Across the U.S., roughly 64,000 home purchase agreements — equalling 15.2% of homes under contract — fell through in August. 

That percentage is up from 12.1% a year ago and a little south of July’s revised rate of 15.5%. 

And according to a new Redfin report, homebuyers in Sun Belt metros are backing out of home purchasing deals at the highest rates nationwide.

Redfin-chart-Homebuyers-Backing-Out

Why are more homebuyers backing out? And why is that happening more in Sun Belt metros than anywhere else? 

Then and now

The percentage of homebuyers backing out of home purchase agreements has been hovering around 15% for the past three months. This is the highest rate on record except for March and April 2020, with the onset of the COVID pandemic. 

Before the pandemic, that rate was around 12%, according to a Redfin analysis of data going back through 2017. 

Sun Belt buyers backing out at the highest rate

During the pandemic, Sun Belt metros including Phoenix, Las Vegas, and Tampa experienced a surge in demand from buyers migrating to these areas. That uptick in demand drove up home prices. 

Now, these metros are among the fastest-cooling markets in the country, giving homebuyers more flexibility to bow out. 

Roughly 800 home purchase agreements in Jacksonville, FL, fell through in August, accounting for 26.1% of homes that went under contract that month—the highest percentage among the most populous 50 metros in the U.S. 

The ten U.S. metros with the highest rates of homebuyers backing out: 

  1. Jacksonville, FL (26.1%)
  2. Las Vegas (23%)
  3. Atlanta (22.6%)
  4. Orlando, FL (21.9%)
  5. Fort Lauderdale, FL (21.7%)
  6. Phoenix (21.6%)
  7. Tampa, FL (21.5%)
  8. Fort Worth, TX (21.5%)
  9. San Antonio, TX (21.1%)
  10. Houston, TX (20.6%)

All ten above are located in the Sun Belt, which grew in popularity during the pandemic. Four of them—Las Vegas, Phoenix, Tampa, and San Antonio—have consistently made Redfin’s list of most popular migration destinations. 

These areas attracted migrating homebuyers because of their relatively low home prices. But the increase in buyer demand caused a corresponding rise in home prices, making these areas less attractive, especially with mortgage rates and inflation on the rise. 

Buyers in pricey coastal hubs least likely to back out

Homebuyers in pricey coastal areas are well aware of their markets’ relatively high home prices. They’ve seen buyers leave for more affordable homes in pandemic hotspots.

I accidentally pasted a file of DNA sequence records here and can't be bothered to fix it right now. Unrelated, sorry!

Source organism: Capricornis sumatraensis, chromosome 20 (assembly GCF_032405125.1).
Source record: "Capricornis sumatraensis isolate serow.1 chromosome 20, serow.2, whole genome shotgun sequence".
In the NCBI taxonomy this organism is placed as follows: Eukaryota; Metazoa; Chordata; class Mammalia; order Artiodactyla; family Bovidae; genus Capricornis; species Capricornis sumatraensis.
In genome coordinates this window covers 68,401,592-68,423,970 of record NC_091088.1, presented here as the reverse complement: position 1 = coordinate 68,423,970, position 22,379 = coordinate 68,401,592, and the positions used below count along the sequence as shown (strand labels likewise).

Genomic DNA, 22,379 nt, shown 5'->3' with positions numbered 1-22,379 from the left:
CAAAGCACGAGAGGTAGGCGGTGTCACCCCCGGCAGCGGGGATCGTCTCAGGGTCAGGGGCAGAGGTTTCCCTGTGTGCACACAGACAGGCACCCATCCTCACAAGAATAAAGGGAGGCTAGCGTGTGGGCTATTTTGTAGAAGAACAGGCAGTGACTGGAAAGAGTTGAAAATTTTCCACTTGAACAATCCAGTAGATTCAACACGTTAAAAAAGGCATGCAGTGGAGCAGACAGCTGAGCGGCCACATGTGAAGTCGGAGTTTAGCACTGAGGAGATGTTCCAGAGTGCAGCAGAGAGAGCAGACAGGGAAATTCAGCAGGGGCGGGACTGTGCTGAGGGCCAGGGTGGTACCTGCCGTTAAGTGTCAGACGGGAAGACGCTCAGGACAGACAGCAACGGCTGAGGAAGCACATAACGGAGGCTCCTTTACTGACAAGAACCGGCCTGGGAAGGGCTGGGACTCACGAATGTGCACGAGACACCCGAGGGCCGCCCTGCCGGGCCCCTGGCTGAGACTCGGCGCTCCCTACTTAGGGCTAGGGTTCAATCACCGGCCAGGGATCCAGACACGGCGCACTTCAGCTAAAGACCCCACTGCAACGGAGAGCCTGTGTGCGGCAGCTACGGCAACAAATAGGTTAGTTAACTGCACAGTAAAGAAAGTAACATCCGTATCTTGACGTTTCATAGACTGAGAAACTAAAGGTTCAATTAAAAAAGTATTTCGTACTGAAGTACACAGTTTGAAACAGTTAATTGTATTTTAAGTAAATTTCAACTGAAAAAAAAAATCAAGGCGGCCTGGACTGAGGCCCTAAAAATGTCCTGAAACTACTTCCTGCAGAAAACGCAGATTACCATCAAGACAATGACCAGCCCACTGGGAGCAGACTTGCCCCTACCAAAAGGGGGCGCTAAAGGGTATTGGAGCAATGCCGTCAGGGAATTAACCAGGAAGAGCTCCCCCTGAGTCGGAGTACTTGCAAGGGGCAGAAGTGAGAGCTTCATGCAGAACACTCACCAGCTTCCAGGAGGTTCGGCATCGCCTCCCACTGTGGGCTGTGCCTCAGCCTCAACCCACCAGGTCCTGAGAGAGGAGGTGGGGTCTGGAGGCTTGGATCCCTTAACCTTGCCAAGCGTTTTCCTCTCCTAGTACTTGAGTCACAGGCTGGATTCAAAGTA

But now, with the market rebalancing and prices in popular Sun Belt destinations making them less affordable than before, coastal hubs like San Francisco and New York are making a comeback. 

Many of those with the lowest cancellation rates saw buyers leave during the pandemic to work remotely from more affordable locations. As workers return to the office after months of working remotely, finding a home within a manageable distance has become a higher priority. 

The top ten metros with the lowest rates of homebuyers backing out: 

  1. Newark, NJ (2.7%)
  2. San Francisco (4.2%)
  3. Nassau County, NY (6.1%)
  4. New York (7%)
  5. Montgomery County, PA (7.6%)
  6. San Jose, CA (8.2%)
  7. Milwaukee (8.9%
  8. Oakland, CA (9.2%)
  9. Boston (10.1%)
  10. Seattle (10.3%)

Why are more buyers backing out?

Less competition means buyers don’t feel pressured to waive contingencies that give them an out if issues arise with the house or their financing. 

Some buyers may also be backing out for fear home prices will fall and leave them underwater with their equity. The rise in mortgage rates is also a factor since buyers who can get qualified are faced with a monthly mortgage payment hundreds of dollars more than they would have paid in 2021. 

The average 30-year fixed-rate mortgage hit 6.29% last week, increasing the typical homebuyer’s monthly mortgage payment by 45% compared to a year ago. 

Top takeaways for real estate agents

More homebuyers are backing out of home purchase agreements—because they can and because many are faced with higher mortgage payments, not to mention inflation driving up other costs. 

But that extra flexibility is a good thing. Prospective buyers are more likely to look at a new home if they know they have some negotiating power and can still walk away should issues arise.

Use the data for your market to encourage prospective buyers and reassure sellers. A more balanced market can benefit both.